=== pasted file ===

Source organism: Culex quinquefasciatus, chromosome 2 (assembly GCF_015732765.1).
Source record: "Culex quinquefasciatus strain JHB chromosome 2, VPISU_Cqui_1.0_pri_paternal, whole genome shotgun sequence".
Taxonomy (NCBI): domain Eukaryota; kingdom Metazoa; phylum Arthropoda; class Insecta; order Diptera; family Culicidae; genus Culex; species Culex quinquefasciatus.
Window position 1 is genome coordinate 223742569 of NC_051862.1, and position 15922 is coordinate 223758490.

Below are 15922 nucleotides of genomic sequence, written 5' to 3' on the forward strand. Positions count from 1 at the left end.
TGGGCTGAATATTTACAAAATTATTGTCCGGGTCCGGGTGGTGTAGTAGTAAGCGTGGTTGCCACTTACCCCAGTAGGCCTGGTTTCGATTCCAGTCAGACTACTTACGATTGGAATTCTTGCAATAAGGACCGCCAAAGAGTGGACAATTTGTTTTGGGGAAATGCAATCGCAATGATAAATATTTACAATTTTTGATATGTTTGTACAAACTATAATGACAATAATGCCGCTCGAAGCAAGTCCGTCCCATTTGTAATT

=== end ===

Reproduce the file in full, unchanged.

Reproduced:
Source organism: Culex quinquefasciatus, chromosome 2 (assembly GCF_015732765.1).
Source record: "Culex quinquefasciatus strain JHB chromosome 2, VPISU_Cqui_1.0_pri_paternal, whole genome shotgun sequence".
Taxonomy (NCBI): domain Eukaryota; kingdom Metazoa; phylum Arthropoda; class Insecta; order Diptera; family Culicidae; genus Culex; species Culex quinquefasciatus.
Window position 1 is genome coordinate 223742569 of NC_051862.1, and position 15922 is coordinate 223758490.

Below are 15922 nucleotides of genomic sequence, written 5' to 3' on the forward strand. Positions count from 1 at the left end.
TGGGCTGAATATTTACAAAATTATTGTCCGGGTCCGGGTGGTGTAGTAGTAAGCGTGGTTGCCACTTACCCCAGTAGGCCTGGTTTCGATTCCAGTCAGACTACTTACGATTGGAATTCTTGCAATAAGGACCGCCAAAGAGTGGACAATTTGTTTTGGGGAAATGCAATCGCAATGATAAATATTTACAATTTTTGATATGTTTGTACAAACTATAATGACAATAATGCCGCTCGAAGCAAGTCCGTCCCATTTGTAATT